Marching Powder: A True Story of Friendship, Cocaine, and South America's Strangest Jail by McFadden Thomas & Young Rusty

Marching Powder: A True Story of Friendship, Cocaine, and South America's Strangest Jail by McFadden Thomas & Young Rusty

Author:McFadden, Thomas & Young, Rusty [McFadden, Thomas]
Language: eng
Format: epub
Publisher: St. Martin's Press
Published: 2004-04-30T21:00:00+00:00


22

MY TRIAL BEGINS

On the day that my trial was scheduled to begin, I lay in bed all morning, watching Laura on TV. But not even that could make me happy. I didn’t bother turning on the light, and I couldn’t bring myself to get up and eat breakfast or lunch. My stomach was in knots.

Finally, I rose and began preparing for my court appearance. I took special care to look well dressed. I was ready when the announcement about my court appearance came over the tinny prison loudspeaker system.

‘Thomas McFadden to the puerta principal.’

I left my room and walked quickly towards the main courtyard.

‘Well, well, well. If it isn’t San Pedro’s international loverboy,’ said a familiar voice as I passed through the Pinos gateway. I turned around and gave a cry of surprise. It was Ricardo. In my misery, I had completely forgotten about him.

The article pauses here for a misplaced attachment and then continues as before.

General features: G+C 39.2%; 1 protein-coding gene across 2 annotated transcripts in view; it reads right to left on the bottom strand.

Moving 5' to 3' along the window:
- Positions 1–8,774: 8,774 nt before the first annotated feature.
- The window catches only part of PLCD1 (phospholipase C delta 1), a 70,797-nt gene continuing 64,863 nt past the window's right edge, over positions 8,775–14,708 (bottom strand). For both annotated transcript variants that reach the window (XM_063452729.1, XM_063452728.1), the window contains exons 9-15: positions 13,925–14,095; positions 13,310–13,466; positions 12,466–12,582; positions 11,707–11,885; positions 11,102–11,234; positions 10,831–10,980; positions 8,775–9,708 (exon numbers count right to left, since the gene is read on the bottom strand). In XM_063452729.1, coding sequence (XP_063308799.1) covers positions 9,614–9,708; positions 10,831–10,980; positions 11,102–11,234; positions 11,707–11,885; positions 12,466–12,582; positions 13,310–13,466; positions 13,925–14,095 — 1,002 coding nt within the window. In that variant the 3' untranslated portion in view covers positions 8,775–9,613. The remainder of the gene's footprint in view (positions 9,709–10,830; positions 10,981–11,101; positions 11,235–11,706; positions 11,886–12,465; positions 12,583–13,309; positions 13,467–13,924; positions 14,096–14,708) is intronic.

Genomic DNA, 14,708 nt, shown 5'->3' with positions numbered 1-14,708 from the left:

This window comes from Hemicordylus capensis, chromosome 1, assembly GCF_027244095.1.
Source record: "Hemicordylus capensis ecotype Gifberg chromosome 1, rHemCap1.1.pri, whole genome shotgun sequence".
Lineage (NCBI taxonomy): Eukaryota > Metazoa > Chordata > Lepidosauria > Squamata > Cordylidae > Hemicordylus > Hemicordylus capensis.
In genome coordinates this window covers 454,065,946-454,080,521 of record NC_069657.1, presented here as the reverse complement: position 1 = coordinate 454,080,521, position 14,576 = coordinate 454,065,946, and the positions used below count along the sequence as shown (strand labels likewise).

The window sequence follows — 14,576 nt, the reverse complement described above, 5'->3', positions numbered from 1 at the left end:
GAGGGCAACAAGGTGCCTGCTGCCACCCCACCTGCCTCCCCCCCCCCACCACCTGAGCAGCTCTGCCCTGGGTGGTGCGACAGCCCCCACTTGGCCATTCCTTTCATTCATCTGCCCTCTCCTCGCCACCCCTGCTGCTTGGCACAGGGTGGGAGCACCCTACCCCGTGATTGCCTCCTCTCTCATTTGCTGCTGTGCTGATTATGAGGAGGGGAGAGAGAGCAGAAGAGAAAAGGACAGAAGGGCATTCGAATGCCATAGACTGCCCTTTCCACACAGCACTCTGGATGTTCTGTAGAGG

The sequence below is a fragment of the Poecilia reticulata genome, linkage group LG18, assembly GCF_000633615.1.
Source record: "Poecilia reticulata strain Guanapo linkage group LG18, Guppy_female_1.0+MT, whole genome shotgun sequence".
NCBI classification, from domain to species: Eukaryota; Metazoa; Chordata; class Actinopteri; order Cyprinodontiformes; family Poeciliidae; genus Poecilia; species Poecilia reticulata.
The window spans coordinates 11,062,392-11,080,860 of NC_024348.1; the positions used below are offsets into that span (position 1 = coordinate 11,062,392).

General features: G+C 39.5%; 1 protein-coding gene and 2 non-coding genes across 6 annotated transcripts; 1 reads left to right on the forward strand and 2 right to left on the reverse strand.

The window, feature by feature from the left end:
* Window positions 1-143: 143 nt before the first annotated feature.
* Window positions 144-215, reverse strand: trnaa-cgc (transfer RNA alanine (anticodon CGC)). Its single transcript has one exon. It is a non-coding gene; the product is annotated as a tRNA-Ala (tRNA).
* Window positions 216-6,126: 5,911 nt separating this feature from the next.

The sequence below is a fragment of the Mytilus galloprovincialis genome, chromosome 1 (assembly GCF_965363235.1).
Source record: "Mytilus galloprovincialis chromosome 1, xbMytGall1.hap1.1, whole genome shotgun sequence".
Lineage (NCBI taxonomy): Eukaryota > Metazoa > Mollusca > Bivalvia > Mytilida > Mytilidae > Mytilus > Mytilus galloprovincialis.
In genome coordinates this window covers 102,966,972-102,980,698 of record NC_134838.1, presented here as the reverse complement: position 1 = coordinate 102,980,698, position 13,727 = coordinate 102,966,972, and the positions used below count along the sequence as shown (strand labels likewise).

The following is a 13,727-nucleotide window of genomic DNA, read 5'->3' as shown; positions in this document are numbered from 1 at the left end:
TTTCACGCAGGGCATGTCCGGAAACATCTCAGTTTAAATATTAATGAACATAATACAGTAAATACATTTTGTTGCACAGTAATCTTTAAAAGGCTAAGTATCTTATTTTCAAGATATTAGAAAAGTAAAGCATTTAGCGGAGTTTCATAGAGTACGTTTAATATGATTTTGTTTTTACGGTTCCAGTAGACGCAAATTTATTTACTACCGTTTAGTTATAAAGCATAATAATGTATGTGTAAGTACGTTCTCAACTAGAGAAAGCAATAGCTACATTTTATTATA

‘Hey, man!’

‘Why do you look so surprised to see me, Inglaterra? Don’t you recognise me?’ He had obviously heard my name called and had been waiting for me.

‘Hey, man! Ricardo.’

‘Yes, I’m Ricardo,’ he said, taking my hand and shaking it as we walked along.

‘Pleased to meet you again. I’m glad you remembered my name at least.’ I’d also forgotten how funny he was.

‘Hey, man! Where have you been?’ I asked.

‘What do you mean, where have I been? Where do you think I’ve been? Did you think I sold my house and moved suburbs or something?’

Ricardo accompanied me to the main gates where I lined up with the other inmates on the transport list. The police marked our names off, and we then filed out into the street and onto the green police bus to be driven across town to the court.

‘Good luck, inglés!’ he called to me before they closed the doors.

There were about ten of us on the bus, with two guards. They didn’t bother handcuffing us. San Pedro was for minimum-security prisoners, and the only time we would be out in the open was when we were getting on and off the bus, when there were plenty of police around. (Later on, they did handcuff us, but that was only after an accomplice had handed one of the inmates a gun in the courthouse and he’d shot three policemen before escaping on foot.)



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